Furthermore, I wonder to what extent this would help them within the context of the wider lens of gradual improvement that feels part of an ongoing trajectory of improvement. In short, that the teacher is going to feel as though this is an element of their practice which is being repeatedly looked at under the microscope, dissected, unpacked and refined so that if they taught the same lesson in one year’s time, they would be able to notice and additionally, articulate an improvement to the quality of responses. To return to three of the five Standard for Teachers’ Professional Development key principles:

  1. Professional development should be underpinned by robust evidence and expertise.
  2. Professional development should include collaboration and expert challenge.
  3. Professional development programmes should be sustained over time

Whilst the two scenarios set out are a little limited in their scope, there may be evidence that sits behind both the teacher’s practice and the CPD session; there might be underpinning evidence and expertise from both parties, but it is the sustainability that becomes a bit of a sticking point, both in regards to the recipient and the format of the CPD itself. For CPD to be cohesive and sustainable, we may want to ensure that the persistent problems are being correctly identified, but also that the CPD will attend to them in a way that does not feel fleeting or momentary. In fact, the simplistic nature of reducing identification of the problem as questioning is in itself problematic. What if the class discussion had lapsed because the students were not confident in the definition of polemic, because no one had checked their understanding? What if the discussion was not structured in a way that students had prior knowledge of such evaluative procedures to engage in the level of discourse? What if the teacher was so cognitively overloaded, that they had failed to correctly identify the problem at all?

And so, the teacher continues, having taken one of two options to improve their practice, relying on sweeping, saviour-like, parachute CPD to rectify the problem, before moving onto the next shiny thing. Only, the problem remains, because in either case, the professional development did not attend to that discussion, in that moment, with those students, that even the most expert of teachers could only hope to guess as to how the teacher might want to shift their attention towards to continue to improve: so that over time, that incisive element of their practice would be developed to such an extent, that it would be done with complete automaticity. That they would begin to develop a secure understanding around individual difference, and variance, so that they could begin to work with securing the ‘best-bets’ aspects of their approach in the classroom. Beyond this, that we could hope that the conversations around what makes for best bets would then continue outside of a one-off session, where both context and relevance are sparse, and longevity is compromised for the novel.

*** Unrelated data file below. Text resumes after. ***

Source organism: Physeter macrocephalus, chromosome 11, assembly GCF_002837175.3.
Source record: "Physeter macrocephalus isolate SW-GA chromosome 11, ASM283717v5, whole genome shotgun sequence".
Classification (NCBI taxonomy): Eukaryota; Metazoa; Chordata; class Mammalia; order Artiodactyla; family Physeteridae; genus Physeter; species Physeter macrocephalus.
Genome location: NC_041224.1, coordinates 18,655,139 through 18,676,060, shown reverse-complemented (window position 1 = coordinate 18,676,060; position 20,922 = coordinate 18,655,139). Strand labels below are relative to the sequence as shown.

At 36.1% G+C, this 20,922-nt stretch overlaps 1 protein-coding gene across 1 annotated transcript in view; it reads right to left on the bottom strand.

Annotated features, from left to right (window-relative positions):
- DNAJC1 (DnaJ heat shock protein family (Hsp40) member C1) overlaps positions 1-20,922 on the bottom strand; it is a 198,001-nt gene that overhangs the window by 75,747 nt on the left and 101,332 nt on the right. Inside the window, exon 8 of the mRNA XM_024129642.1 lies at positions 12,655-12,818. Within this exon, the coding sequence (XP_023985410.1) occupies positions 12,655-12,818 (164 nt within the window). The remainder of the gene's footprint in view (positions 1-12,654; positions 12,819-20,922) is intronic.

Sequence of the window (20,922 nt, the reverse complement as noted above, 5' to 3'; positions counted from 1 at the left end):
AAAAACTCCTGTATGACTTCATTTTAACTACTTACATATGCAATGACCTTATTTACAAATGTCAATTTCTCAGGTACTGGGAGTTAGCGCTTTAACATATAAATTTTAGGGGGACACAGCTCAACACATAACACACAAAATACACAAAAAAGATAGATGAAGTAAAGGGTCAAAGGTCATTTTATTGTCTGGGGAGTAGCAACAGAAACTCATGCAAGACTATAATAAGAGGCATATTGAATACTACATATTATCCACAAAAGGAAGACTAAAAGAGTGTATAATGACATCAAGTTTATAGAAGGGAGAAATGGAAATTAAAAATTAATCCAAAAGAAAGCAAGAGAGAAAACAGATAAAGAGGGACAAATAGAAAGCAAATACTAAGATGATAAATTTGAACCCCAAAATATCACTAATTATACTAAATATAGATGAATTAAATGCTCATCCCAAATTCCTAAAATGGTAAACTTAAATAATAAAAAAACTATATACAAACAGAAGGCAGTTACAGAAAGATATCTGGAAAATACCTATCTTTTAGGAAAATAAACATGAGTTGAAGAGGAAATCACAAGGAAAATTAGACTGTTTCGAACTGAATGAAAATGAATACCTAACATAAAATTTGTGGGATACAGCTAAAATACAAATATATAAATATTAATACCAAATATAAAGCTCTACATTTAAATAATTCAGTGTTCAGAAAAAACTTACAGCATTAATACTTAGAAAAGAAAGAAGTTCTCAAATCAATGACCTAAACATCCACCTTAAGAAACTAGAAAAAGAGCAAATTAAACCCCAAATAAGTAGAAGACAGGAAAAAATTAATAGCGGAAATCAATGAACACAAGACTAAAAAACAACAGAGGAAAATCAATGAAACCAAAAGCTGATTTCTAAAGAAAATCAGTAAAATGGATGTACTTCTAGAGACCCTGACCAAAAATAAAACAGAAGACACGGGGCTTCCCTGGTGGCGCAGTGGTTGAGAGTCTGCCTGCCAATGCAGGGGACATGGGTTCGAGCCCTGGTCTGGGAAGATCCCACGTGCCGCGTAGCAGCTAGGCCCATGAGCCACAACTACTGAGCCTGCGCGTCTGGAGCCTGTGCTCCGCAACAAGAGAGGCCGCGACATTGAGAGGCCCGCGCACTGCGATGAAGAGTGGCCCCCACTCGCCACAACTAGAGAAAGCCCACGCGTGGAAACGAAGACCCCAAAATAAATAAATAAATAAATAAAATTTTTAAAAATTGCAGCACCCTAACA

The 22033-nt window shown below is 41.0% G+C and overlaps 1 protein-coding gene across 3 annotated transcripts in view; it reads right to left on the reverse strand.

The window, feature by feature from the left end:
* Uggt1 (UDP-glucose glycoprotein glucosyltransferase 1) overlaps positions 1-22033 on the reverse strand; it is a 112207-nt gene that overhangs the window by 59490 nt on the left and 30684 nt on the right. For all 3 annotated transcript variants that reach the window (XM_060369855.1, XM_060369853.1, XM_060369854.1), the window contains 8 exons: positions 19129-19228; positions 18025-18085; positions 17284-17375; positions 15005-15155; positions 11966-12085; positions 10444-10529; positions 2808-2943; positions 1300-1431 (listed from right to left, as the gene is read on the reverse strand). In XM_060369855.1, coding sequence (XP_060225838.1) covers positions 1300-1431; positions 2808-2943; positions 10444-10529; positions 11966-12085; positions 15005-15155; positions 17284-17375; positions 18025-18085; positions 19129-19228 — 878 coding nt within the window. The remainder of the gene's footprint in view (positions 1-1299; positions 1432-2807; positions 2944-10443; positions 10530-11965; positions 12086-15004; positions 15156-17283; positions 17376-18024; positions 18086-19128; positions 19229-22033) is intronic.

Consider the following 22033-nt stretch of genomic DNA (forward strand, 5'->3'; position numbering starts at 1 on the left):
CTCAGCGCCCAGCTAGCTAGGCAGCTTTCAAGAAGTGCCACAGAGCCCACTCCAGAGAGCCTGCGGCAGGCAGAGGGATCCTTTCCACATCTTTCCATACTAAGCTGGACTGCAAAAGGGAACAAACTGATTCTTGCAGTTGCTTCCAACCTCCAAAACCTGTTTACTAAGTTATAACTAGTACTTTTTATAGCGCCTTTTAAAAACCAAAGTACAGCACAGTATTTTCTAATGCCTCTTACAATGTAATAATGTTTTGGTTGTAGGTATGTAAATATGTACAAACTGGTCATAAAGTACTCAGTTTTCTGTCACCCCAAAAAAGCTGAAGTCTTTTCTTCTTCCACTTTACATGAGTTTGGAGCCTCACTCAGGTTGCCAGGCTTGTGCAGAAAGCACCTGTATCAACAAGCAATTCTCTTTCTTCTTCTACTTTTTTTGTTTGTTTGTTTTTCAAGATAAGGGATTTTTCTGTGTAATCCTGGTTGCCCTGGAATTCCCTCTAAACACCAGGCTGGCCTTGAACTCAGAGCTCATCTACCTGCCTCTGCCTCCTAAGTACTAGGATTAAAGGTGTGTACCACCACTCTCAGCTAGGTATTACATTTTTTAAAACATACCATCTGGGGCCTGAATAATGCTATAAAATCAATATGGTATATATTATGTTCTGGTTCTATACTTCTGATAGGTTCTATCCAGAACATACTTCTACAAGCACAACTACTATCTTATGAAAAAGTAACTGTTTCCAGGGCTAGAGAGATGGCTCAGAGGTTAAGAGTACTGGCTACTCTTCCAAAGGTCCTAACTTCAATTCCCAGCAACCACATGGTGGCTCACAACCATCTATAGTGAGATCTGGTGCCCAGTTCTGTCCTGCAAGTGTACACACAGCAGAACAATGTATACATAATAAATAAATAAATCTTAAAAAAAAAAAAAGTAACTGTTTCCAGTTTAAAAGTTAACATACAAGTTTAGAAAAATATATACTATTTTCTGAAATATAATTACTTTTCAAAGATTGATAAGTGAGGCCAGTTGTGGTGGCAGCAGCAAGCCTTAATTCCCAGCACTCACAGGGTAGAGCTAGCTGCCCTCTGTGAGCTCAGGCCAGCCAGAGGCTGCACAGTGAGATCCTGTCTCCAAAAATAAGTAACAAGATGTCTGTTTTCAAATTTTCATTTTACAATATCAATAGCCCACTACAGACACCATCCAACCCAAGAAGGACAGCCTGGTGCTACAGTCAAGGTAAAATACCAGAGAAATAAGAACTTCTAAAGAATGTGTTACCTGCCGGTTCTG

Finally, I wonder how each experience would leave the teacher feeling, and if that would be much improved to the dejection with which they originally left their own classroom. In the absence of naming the sticking point, discussing it, considering the desired outcomes and what success looks like, they could indeed be left with a fragmented idea of what they might want to look at within their own practice, or unfortunately, settling for an emulation of the teacher or facilitator within each scenario. It might eradicate any real sense of autonomy over their own improvement, and over time, the capability to identify what’s working and what is not. They work on fragments and strategies, without tying it back to their classroom, and those moments. And this is the largest tragedy, because instead of developing a sense of criticality to their approach in the classroom, they begin to collect parts of others’, creating a mismatch of hoarded moments from the classrooms of many others teachers, without having the opportunity to think about why what works, tends to typically do so. By seeking to develop themselves, the teacher might resultedly feel less accomplished in doing exactly that.

To move ourselves away from parachutes and magpies, we might consider that both scenarios lacked the discourse that we know is paramount to professional development. To return to my opening remark around formal knowledge, that through shared experience, as teachers, we can begin to collect micro-mental models of classroom practice- those moments of choice in the classroom, where expert teachers employ strategy based upon what has worked before, and so will be likely to yield positive outcomes in the future. Parachute CPD and magpie leaps from one thing to the next both threaten the discourse that moves us forward, collectively. And it is those organic conversations, placed next to the incisive, lingering over persistent problems in the classroom, that I am really excited to see more of next year.